After a two-year hiatus, 1-54 Contemporary African Art Fair made its grand return to Marrakech last week. The Moroccan edition is the most intimate of the franchise’s fairs (there are also events in London, Paris and New York), but it is also the most emblematic because it takes place at home, on the African continent.
Launched in 2018 by its founder and director, Touria El Glaoui, Marrakech is the third largest fair after London and New York. Its advantages? "Marrakech is very close to Europe, and visa-free. Its specificity is that it is both French and Arabic speaking, with a larger French-speaking audience than elsewhere," El Glaoui says.
Despite a particularly busy calendar in February this year with, among others, Menart Fair in Brussels just before and, just after, Cape Town Art Fair, the Marrakech event has managed to bring together 20 galleries, the same number as in 2020. With 12 new exhibitors, this fourth edition represents a strong comeback. "Despite the busy schedule, we had a gallery, Superposition, which came from Miami Beach for the first time and wanted to do Marrakech as a priority," El Glaoui says.
The gallery is exhibiting works by Audrey Lyall and Ambrose Rhapsody Murray for $6,500 and $25,000 respectively. Another new exhibitor is Templon Gallery from Paris. It made a spectacular entry at the fair with a monumental work by Kehinde Wiley, displayed at €750,000, as well as a striking painting by Omar Ba, about the ambivalent impact of the press in Africa, priced at €110,000—both higher price levels than usually seen at 1-54 Marrakech.
The gallery sold a work by the French-Algerian artist Abdelkader Benchamma on the opening day "to an African foundation located on an island”, most likely the H Foundation, which is due to open a new location in Madagascar this spring.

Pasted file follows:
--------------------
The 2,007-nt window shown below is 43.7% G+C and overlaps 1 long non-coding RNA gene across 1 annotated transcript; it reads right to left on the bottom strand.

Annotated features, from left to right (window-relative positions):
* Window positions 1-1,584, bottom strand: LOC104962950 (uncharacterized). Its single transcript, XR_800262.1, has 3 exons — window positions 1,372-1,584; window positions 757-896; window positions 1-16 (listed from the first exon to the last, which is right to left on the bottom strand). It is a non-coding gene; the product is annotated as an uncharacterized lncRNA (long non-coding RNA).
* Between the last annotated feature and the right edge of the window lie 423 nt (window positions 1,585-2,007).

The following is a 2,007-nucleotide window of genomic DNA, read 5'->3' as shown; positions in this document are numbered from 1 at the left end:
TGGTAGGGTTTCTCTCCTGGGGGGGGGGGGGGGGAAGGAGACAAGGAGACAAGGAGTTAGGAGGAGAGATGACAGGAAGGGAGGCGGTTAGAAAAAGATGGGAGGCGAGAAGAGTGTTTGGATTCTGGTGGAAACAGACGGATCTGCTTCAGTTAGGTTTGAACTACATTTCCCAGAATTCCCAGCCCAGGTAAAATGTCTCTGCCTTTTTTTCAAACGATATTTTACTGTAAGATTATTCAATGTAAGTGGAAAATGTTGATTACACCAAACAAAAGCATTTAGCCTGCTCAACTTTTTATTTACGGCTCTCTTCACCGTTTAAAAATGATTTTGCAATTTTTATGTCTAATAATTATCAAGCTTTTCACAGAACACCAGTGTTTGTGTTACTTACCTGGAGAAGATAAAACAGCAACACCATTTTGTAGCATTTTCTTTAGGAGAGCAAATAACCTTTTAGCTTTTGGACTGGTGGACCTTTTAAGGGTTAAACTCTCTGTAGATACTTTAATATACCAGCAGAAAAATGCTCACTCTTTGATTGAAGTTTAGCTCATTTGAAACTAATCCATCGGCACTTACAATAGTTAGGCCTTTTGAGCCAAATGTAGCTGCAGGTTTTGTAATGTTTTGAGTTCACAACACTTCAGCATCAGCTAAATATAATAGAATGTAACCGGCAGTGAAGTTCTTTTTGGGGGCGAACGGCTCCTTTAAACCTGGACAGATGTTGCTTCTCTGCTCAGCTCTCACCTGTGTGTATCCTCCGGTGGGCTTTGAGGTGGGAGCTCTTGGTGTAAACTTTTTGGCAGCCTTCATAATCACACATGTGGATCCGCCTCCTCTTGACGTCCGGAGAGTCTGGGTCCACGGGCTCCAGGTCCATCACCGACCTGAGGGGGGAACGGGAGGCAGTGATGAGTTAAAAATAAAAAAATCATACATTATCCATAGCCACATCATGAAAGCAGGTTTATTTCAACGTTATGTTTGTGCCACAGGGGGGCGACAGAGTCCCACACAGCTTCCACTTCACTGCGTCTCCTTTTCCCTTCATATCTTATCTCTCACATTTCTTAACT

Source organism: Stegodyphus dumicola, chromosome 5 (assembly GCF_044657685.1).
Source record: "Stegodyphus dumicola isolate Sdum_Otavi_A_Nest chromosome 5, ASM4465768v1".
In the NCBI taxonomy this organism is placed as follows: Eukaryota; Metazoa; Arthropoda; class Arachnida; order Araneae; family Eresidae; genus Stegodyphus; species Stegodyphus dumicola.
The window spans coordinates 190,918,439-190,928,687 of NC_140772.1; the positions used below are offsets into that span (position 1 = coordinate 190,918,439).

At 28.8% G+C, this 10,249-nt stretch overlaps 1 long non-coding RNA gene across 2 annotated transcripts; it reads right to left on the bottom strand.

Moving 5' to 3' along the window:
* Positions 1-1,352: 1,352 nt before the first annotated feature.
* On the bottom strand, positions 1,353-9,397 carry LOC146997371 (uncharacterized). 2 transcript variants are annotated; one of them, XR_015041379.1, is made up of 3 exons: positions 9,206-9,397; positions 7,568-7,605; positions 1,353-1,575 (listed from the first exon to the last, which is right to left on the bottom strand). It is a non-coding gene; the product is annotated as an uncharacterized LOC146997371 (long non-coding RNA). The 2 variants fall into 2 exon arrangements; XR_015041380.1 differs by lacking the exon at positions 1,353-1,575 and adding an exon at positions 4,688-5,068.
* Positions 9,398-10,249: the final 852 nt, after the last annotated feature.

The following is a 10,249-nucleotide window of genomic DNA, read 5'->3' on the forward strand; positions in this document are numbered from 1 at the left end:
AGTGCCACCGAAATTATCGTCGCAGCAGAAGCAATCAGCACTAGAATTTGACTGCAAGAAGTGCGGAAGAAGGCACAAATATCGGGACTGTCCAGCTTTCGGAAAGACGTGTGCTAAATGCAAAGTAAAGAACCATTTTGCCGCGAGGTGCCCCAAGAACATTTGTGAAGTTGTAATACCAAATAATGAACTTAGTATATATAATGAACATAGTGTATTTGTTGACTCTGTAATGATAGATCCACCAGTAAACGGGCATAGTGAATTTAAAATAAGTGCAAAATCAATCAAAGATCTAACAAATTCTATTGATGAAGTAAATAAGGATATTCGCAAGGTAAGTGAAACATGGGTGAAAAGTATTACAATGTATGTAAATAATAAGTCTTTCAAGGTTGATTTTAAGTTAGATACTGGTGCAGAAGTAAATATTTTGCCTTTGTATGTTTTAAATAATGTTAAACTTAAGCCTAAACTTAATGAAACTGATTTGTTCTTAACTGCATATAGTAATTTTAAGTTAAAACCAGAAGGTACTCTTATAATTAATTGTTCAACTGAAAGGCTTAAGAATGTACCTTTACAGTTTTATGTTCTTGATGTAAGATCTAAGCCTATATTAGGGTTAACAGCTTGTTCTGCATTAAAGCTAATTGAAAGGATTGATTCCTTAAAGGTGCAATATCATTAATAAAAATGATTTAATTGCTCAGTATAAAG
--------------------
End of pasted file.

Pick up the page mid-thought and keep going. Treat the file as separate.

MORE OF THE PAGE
The foundation appeared very active at the fair, also purchasing a textile work by Yacinthe Ouattara from 193 Gallery, another new participant. "We have so far concluded nine sales, to Moroccans, English, Americans. A great diversity of collectors!" says César Lévy, the director of the gallery. He adds: “Because of its format, 1-54 Marrakech is ideal for collectors but also for the many advisers who have come and who do not have a thousand works to see.”
Other new entrants include Casablanca-based Galerie 38, which opened a new space in Marrakech's Guéliz district on 9 February with a colourful selection of young abstract artists. It sold several works at the fair, including a textile piece by Abdoulaye Konaté.
In total, only six galleries including four based in Morocco were from Africa this year, compared with 14 in 2020. The temporary import system on the continent—works must be returned to the gallery’s country before being shipped back to the buyer—does not help business.
Another new participant, Foreign Agent, from Lausanne in Switzerland, devoted its stand to the young US artist Nicolas Coleman, whose works depict Moroccan interiors. With prices ranging from €1,000 to €4,200, the stand sold out thanks to strong American interest in advance.
As for regular exhibitors, Nathalie Obadia sold pieces to, among others, "Italians from Paris and a financier living between London and Marrakech”, according to the Parisian gallery owner. “We didn't stop working. We only sold to people we did not know, and we saw the others.” Prices on the booth ranged from €7,000 for works by Seydou Keita to €40,000 for those by Youssef Nabil.
Another familiar name at the fair, Magnin-A, devoted its stand to the Angolan artist Ana Silva, whose textile works explore child labor (prices range from €8,000 to €18,000), while gallery Cécile Fakhoury, located in Paris, the Ivory Coast and Senegal, sold half of its stand. “It wasn’t the easiest,” says gallery director Francis Coraboeuf. Vanessa Branson, sister of Richard Branson, came with a list of artists to see and was again very involved, buying works from at least seven or eight galleries.